The summer is almost back, with its beautiful sun, heat and fully-budded trees: the stage is thus set for all-terrain vehicle users who cannot wait to get their four-wheeled babies out of the garage. But before any ATV lover goes for a ride, it might prove useful to review five safety tips that will enhance his or her overall confidence and experience.

1. ATV newbies: take a hands-on course!

Since ATVs often operate on uneven terrains, any rider should be careful at all times to avoid losing control. ATV accidents unfortunately occur in great numbers every year, and many lives could be saved if every ATV rider actually knew of to handle the wheel of this particular kind a vehicle. This is, however, not the case: data show that less than 25% of all new ATV riders do not take a hands-on course.

This fact seriously increases the risk of being involved in an accident. Many organizations and even ATV manufacturers offer practical courses to anyone who is eager to improve his of her riding abilities. If such courses are not compulsory, it does not mean that they should be neglected: it is your physical integrity that is at stake.

2. Buy a helmet… and wear it!

Not liking helmets is not a good reason to escape wearing one. If a helmet is undoubtedly the most important protection device one can wear while driving an ATV, any helmet just won’t do the trick. All riders actually need to have their own personal helmet, for the protective property of a helmet greatly depends on how it fits one’s head.

When shopping for a helmet, you should not base your final choice upon its cost: an expensive helmet is not synonymous with high protection just like a cheaper one does not mean lower quality. Bear in mind that brand, among other things, factors into the final price. You should therefore ask for a professional’s advices and make sure your final choice has a recognized certification such as that of the U.S. Department of Transportation (DOT) or that of the Snell Memorial Foundation.

Remember that helmets don’t last decades: their life span is rarely over 5 years, and they should be replaced every time they suffer an impact. Investing in additional safety devices also is a very good idea. For instance, think of buying goggles to protect your eyes from the rocks and dust you are likely to encounter during a ride. Over-the-ankle boots, gloves, long pants and shirts with long sleeves should equally be considered.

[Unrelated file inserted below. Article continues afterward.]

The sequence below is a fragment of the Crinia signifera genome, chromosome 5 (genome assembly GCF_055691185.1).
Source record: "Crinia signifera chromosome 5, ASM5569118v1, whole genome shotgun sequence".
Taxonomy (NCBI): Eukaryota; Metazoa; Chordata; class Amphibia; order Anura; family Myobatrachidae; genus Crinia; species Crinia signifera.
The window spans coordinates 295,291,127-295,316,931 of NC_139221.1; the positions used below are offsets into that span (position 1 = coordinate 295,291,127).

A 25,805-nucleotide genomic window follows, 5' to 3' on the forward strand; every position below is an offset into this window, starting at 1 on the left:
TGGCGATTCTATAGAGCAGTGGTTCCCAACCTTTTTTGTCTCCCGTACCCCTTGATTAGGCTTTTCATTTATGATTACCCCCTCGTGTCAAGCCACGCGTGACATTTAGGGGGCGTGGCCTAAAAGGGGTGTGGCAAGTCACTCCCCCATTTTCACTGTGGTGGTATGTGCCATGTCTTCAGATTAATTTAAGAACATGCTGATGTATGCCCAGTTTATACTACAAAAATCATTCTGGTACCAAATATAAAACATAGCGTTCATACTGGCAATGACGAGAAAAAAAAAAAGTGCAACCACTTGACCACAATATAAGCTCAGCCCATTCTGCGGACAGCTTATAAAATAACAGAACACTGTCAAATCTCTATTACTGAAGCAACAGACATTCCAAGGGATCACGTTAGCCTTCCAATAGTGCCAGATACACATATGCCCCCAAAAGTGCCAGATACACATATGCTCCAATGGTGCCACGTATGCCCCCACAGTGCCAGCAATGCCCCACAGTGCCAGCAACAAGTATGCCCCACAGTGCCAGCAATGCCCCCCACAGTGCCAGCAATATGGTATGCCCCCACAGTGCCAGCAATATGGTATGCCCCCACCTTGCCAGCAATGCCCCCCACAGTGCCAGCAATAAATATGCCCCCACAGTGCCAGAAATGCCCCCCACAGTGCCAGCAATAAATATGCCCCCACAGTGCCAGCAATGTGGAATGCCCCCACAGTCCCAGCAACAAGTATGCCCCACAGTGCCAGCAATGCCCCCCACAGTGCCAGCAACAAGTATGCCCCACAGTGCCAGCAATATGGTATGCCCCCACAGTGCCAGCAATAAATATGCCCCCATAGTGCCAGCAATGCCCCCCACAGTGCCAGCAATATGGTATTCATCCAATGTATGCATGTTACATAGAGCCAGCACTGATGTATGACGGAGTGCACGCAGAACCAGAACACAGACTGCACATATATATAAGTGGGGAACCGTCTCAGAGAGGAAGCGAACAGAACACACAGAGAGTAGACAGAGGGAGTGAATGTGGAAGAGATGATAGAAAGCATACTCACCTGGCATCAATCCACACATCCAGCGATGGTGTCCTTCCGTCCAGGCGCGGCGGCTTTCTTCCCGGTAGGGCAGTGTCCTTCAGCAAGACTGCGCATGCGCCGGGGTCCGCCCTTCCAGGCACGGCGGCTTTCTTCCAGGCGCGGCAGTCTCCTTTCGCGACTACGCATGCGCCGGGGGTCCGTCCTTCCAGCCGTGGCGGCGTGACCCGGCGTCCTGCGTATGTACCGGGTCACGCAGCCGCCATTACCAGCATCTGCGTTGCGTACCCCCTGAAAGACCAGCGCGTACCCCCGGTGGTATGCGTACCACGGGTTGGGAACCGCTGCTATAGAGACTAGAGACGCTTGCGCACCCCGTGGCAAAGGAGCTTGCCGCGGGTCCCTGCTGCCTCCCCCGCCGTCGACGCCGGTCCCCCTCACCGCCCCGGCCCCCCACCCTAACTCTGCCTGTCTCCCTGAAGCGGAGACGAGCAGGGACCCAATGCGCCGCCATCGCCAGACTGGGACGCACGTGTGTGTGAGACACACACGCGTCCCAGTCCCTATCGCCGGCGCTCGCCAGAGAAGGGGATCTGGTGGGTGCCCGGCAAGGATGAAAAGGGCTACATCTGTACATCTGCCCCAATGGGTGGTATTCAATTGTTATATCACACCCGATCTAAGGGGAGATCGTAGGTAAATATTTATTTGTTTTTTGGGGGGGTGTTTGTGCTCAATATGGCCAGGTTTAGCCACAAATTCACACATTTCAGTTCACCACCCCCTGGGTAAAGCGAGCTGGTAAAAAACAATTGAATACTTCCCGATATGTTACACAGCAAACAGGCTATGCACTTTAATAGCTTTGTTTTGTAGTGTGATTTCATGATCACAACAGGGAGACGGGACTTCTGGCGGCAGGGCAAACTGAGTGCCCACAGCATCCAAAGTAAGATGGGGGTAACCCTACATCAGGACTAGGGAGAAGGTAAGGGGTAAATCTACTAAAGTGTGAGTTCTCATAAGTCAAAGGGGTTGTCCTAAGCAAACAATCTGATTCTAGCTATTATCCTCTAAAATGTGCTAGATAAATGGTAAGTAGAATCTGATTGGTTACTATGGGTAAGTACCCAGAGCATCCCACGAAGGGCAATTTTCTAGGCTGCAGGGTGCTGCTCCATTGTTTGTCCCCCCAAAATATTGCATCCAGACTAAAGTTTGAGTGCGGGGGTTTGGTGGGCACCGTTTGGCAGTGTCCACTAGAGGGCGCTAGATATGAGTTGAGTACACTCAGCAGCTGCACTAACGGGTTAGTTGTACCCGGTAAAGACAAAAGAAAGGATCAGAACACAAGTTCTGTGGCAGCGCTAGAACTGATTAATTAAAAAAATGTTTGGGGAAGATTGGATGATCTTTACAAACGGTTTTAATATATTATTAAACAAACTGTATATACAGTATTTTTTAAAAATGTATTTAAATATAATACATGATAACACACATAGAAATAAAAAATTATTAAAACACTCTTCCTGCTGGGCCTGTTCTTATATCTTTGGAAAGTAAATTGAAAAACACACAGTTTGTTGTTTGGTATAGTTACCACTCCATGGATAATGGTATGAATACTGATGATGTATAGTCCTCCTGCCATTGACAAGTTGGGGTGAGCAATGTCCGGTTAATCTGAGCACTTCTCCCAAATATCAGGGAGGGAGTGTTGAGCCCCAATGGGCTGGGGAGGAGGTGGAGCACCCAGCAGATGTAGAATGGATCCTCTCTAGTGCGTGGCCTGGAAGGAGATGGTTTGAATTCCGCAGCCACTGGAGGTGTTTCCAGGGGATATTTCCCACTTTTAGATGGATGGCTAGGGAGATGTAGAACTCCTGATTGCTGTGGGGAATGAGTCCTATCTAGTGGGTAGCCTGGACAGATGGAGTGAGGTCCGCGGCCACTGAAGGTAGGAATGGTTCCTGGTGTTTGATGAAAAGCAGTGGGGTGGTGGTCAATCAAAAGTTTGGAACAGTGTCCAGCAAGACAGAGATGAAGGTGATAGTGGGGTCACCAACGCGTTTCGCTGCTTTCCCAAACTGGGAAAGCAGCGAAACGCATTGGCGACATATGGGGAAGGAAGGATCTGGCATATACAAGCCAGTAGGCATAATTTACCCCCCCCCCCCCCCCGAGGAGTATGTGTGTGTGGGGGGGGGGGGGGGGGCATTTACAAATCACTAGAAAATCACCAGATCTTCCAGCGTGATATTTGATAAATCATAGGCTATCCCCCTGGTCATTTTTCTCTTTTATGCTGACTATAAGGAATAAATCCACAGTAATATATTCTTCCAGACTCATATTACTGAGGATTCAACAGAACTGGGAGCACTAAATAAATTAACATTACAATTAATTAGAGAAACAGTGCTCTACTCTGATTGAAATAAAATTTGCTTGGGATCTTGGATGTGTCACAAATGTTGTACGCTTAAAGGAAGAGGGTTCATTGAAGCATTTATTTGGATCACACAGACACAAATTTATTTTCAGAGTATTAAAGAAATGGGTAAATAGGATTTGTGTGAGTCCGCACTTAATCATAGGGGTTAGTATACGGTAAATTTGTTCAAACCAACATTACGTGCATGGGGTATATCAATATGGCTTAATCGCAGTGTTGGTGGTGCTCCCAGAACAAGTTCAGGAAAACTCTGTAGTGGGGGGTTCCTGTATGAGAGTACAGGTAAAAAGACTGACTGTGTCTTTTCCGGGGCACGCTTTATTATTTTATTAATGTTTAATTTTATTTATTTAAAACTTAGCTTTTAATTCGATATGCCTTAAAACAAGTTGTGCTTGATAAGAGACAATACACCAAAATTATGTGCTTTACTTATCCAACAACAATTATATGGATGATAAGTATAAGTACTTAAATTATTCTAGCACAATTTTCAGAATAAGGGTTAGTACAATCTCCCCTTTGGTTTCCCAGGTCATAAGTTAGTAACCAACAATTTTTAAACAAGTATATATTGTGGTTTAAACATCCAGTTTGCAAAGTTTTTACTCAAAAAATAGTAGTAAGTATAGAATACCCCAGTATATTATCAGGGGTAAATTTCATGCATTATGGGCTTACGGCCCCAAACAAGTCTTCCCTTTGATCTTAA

3. Ride your ATV in appropriate settings

ATVs are not designed to be ridden on concrete or on asphalt. They are not designed to rub elbows with cars and trucks either: in the event of a collision involving an automobile and an ATV, the car occupants are much less likely to suffer serious injuries because they are protected by the passenger cell. The ATV rider, however, does not benefit from a protective structure and therefore is much more at risk.

Another reason why an ATV should not be ridden on concrete or asphalt is that when making a turn, the ATV’s inside rear wheel is meant to skid; a paved surface will inhibit this intended skidding and may cause the rider to lose control of the vehicle and may lead to a spill.

4. No passenger allowed!

Most ATVs are designed for a single occupant: their handling is highly dependent on the driver’s body movements. In effect, the driver has to be able to shift his or her weight freely in any direction. Adding a passenger will significantly diminish the effect of the driver’s body movements and increase imbalance.

Is it also necessary to mention the fact that most ATVs are not equipped with passenger handholds or footrests. Therefore, if your ultimate goal is to ride your ATV with someone else, you should definitely consider buying a “Type II” ATV, which is specifically intended for use by a driver and a second occupant.

5. Bring a communication device with you

Anytime you go for a ride, no matter how long or how far you intend it to be, you should not forget to bring some kind of link with the outer world! For instance, if you have a cell phone, always carry it with you: it will add to your overall safety and that of your relatives. Whether is it to call for help or to announce you will be late for dinner because you have decided to prolong your ride, you and those who know you are out will all feel much more secure.

Now that you have reviewed these basic safety tips, the best you can do is put them into practice… and enjoy the ATV season that’s just beginning!

About the author:
Alexandre Duval is a blogger for that offers ATVs for sale. He is also currently completing his master’s degree in political science at the University of Quebec in Montreal.